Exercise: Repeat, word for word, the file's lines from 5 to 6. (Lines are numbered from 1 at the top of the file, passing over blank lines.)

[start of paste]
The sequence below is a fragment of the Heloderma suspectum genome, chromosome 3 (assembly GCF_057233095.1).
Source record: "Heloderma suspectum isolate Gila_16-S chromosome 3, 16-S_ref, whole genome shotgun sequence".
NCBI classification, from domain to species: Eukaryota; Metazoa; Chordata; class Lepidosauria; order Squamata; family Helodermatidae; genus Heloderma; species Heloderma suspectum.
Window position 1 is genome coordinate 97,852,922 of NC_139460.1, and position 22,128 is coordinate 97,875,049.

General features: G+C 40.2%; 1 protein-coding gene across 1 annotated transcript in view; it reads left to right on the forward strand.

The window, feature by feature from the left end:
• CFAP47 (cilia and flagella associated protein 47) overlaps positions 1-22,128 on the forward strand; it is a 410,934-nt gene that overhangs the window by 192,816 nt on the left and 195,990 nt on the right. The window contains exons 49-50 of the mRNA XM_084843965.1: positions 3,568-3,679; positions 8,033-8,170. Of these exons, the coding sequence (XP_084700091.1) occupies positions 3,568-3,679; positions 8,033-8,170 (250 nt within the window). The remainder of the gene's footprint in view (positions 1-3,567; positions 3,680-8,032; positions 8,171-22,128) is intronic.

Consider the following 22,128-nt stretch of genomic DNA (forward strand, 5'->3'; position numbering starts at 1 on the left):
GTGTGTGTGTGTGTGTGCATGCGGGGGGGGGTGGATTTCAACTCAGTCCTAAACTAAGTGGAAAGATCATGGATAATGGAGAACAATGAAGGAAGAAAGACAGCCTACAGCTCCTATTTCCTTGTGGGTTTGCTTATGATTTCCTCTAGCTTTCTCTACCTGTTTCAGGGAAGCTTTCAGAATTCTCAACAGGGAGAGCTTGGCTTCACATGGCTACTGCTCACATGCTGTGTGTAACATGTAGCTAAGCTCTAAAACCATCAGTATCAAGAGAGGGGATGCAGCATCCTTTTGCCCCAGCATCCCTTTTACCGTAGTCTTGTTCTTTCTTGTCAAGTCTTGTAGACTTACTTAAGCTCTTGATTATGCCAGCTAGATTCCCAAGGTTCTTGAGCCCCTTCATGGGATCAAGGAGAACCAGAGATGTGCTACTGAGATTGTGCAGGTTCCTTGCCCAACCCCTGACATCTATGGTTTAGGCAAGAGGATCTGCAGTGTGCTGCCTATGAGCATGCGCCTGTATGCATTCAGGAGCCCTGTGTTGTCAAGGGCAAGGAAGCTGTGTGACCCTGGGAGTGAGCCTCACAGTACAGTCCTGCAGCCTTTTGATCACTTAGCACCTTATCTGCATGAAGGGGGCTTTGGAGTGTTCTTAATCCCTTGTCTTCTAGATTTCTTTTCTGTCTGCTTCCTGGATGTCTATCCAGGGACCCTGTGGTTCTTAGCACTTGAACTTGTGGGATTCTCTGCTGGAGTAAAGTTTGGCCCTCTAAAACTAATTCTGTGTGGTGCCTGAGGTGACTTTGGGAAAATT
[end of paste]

General features: G+C 40.2%; 1 protein-coding gene across 1 annotated transcript in view; it reads left to right on the forward strand.

The window, feature by feature from the left end: